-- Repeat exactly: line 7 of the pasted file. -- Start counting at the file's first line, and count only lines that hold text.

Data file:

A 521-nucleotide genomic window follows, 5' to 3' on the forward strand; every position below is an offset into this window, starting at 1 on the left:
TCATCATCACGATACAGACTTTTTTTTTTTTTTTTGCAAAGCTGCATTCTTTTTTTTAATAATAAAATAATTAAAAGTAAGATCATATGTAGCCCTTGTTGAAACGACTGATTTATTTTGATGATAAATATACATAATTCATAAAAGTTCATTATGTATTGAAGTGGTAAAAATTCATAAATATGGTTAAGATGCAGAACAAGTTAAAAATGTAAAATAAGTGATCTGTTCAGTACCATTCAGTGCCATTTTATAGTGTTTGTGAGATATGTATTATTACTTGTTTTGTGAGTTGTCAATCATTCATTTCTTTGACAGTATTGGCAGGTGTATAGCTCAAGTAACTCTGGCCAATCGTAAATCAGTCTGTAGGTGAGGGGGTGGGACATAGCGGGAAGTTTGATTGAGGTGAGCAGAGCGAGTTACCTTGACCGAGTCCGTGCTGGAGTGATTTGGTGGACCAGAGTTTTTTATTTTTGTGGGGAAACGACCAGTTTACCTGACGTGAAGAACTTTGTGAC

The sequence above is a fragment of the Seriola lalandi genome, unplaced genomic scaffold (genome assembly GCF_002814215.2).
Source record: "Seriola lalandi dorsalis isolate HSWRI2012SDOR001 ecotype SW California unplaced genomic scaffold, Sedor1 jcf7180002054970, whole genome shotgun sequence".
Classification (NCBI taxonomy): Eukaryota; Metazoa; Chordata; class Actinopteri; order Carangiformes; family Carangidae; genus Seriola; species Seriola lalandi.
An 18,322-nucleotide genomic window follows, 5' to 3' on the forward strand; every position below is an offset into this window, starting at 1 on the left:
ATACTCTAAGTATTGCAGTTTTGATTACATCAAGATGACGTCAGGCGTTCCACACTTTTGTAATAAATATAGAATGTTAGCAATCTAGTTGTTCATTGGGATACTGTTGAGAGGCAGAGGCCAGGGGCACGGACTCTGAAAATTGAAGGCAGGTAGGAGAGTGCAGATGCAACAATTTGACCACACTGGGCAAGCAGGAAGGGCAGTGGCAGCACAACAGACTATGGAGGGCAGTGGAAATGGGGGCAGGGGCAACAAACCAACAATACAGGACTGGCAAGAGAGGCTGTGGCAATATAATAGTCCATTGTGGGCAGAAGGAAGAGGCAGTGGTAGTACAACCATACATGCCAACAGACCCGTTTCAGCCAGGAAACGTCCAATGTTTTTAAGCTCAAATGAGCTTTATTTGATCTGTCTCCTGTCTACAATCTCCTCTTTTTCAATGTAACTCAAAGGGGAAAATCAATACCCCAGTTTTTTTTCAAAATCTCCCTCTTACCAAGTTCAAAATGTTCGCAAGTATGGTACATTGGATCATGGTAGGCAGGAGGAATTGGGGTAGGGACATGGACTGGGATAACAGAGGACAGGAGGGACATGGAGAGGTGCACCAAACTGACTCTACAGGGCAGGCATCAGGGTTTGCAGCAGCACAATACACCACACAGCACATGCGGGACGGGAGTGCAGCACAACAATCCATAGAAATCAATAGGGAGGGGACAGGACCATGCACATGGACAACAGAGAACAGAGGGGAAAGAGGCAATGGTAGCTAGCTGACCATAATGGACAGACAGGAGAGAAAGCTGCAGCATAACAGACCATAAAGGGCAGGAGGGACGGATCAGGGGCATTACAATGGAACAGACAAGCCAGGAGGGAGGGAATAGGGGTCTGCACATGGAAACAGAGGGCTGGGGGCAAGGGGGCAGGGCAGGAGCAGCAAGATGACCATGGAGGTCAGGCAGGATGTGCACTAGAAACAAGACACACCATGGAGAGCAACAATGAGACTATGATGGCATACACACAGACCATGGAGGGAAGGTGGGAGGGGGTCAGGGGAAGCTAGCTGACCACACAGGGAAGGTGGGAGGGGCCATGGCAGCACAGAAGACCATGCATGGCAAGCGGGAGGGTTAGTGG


ATACTCTAAGTATTGCAGTTTTGATTACATCAAGATGACGTCAGGCGTTCCACACTTTTGTAATAAATATAGAATGTTAGCAATCTAGTTGTTCATTGGGATACTGTTGAGAGGCAGAGGCCAGGGGCACGGACTCTGAAAATTGAAGGCAGGTAGGAGAGTGCAGATGCAACAATTTGACCACACTGGGCAAGCAGGAAGGGCAGTGGCAGCACAACAGACTATGGAGGGCAGTGGAAATGGGGGCAGGGGCAACAAACCAACAATACAGGACTGGCAAGAGAGGCTGTGGCAATATAATAGTCCATTGTGGGCAGAAGGAAGAGGCAGTGGTAGTACAACCATACATGCCAACAGACCCGTTTCAGCCAGGAAACGTCCAATGTTTTTAAGCTCAAATGAGCTTTATTTGATCTGTCTCCTGTCTACAATCTCCTCTTTTTCAATGTAACTCAAAGGGGAAAATCAATACCCCAGTTTTTTTTCAAAATCTCCCTCTTACCAAGTTCAAAATGTTCGCAAGTATGGTACATTGGATCATGGTAGGCAGGAGGAATTGGGGTAGGGACATGGACTGGGATAACAGAGGACAGGAGGGACATGGAGAGGTGCACCAAACTGACTCTACAGGGCAGGCATCAGGGTTTGCAGCAGCACAATACACCACACAGCACATGCGGGACGGGAGTGCAGCACAACAATCCATAGAAATCAATAGGGAGGGGACAGGACCATGCACATGGACAACAGAGAACAGAGGGGAAAGAGGCAATGGTAGCTAGCTGACCATAATGGACAGACAGGAGAGAAAGCTGCAGCATAACAGACCATAAAGGGCAGGAGGGACGGATCAGGGGCATTACAATGGAACAGACAAGCCAGGAGGGAGGGAATAGGGGTCTGCACATGGAAACAGAGGGCTGGGGGCAAGGGGGCAGGGCAGGAGCAGCAAGATGACCATGGAGGTCAGGCAGGATGTGCACTAGAAACAAGACACACCATGGAGAGCAACAATGAGACTATGATGGCATACACACAGACCATGGAGGGAAGGTGGGAGGGGGTCAGGGGAAGCTAGCTGACCACACAGGGAAGGTGGGAGGGGCCATGGCAGCACAGAAGACCATGCATGGCAAGCGGGAGGGTTAGTGG